oils on paper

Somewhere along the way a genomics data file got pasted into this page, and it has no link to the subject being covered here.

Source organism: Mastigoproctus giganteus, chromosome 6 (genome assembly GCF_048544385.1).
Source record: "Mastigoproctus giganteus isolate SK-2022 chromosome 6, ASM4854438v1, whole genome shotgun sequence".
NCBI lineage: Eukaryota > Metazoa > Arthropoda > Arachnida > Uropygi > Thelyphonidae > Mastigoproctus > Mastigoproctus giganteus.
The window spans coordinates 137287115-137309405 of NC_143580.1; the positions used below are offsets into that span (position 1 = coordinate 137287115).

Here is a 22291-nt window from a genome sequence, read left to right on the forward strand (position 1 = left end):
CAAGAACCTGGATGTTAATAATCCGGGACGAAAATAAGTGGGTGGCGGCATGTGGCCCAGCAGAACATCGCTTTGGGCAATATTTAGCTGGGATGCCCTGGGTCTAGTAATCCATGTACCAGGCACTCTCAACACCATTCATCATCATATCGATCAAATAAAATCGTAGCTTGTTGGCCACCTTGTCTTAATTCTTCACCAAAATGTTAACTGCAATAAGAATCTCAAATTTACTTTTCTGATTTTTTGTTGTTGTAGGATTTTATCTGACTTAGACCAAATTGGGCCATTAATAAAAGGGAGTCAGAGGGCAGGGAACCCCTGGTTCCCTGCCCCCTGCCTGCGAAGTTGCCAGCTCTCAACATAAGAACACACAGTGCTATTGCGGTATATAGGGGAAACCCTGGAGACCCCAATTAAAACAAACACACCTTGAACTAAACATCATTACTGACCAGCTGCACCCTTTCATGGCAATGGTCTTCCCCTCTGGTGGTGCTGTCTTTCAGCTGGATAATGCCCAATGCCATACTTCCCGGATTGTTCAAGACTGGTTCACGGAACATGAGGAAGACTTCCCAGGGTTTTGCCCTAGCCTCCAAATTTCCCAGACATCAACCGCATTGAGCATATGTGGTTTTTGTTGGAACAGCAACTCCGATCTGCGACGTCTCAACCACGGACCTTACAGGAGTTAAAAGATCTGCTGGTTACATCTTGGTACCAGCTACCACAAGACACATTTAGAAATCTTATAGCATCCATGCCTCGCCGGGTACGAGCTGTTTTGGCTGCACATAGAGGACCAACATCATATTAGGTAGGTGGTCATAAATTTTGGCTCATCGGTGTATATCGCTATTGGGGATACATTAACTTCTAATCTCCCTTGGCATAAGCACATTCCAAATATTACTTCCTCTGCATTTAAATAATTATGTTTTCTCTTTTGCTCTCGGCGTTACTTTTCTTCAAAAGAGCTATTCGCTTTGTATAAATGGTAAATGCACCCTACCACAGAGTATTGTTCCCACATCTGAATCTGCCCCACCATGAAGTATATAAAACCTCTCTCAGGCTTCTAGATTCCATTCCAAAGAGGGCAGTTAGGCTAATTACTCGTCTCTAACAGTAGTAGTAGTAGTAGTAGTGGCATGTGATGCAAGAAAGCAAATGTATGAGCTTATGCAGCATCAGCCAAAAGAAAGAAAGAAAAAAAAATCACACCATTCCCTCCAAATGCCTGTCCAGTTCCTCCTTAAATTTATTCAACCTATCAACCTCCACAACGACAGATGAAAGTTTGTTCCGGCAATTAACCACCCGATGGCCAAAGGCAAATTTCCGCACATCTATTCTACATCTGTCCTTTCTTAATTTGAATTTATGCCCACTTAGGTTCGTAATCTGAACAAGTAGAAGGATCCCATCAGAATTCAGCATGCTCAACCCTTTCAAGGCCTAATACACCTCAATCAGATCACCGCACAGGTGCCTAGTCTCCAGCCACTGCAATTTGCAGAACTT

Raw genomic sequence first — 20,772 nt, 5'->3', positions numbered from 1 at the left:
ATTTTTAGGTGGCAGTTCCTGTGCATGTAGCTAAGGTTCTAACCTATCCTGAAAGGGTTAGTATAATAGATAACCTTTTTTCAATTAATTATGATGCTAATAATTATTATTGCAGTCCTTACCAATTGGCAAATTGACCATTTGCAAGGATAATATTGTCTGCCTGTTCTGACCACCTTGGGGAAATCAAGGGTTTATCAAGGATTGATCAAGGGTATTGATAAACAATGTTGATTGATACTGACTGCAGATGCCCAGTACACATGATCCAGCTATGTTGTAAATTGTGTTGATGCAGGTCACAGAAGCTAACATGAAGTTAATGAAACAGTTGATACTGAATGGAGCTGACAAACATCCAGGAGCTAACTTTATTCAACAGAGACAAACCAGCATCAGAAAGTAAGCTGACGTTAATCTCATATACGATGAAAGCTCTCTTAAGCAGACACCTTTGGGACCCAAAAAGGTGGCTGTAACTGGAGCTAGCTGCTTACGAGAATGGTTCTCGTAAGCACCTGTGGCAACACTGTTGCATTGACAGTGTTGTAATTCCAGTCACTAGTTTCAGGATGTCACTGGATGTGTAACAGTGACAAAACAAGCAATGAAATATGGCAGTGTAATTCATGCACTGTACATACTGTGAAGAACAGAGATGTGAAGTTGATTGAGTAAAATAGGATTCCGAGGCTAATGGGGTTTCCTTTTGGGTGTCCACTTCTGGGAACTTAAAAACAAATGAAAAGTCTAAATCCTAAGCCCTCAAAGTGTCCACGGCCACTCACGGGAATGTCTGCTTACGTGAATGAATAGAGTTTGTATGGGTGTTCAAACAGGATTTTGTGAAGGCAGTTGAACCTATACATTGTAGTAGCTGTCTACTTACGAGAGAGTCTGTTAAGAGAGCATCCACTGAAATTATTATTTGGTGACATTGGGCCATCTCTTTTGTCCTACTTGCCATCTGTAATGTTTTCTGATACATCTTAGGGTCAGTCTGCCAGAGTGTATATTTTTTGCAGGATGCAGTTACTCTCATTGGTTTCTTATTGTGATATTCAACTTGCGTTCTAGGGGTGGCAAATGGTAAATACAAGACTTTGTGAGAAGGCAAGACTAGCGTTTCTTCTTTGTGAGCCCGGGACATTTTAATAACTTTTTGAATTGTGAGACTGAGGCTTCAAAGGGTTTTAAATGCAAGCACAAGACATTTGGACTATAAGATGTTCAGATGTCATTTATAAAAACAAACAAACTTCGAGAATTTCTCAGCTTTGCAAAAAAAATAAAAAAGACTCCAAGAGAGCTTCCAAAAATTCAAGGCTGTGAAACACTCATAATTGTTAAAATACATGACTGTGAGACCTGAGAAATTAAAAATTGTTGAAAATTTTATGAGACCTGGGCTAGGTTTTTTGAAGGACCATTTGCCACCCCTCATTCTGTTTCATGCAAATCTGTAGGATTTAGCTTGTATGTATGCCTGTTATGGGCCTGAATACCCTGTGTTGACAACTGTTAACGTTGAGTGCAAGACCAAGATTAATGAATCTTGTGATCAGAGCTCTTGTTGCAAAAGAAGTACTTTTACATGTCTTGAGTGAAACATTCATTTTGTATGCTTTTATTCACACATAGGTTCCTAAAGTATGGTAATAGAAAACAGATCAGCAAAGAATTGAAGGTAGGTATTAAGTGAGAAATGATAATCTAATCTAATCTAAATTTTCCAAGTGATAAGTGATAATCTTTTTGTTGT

Oils on paper provided Dietrich with a means of experimentation and an exploration of new techniques. By the 1960s he had already worked in a wide range of mediums that included pencil, charcoal and ink, while also creating the engravings for etchings on copperplate and the composite layers for serigraphs on silk panels. These activities were fundamental to his growth as a fine artist, enabling him to start with a simple line drawing that could then be enhanced by either a monochromatic palette or a fanciful kaleidoscope of colors rendered in oil. In his later years, Dietrich’s oils on paper in particular became the focus of his work, perhaps owing to their more manageable scale (as compared to his large-scale canvases of past years). However, even as he was revisiting this familiar medium, he envisioned a new concept that would be all encompassing. Starting in the mid-1980s, he began experimenting with a new kind of treatment for his oils on paper, that entailed painting a base layer, or background, in acrylics on archival paper, on which he would render his paintings in oil and finish with a glaze. In addition, he conceived of a framing system that would feature these works loosely mounted on a white backing within a plexiglass shadowbox frame. Created during the last decade of his career, Dietrich’s special line of oils on paper embody the apotheosis of his career, as talent, technique and presentation all came together to create a “Gesamtkunstwerk” (total work of art).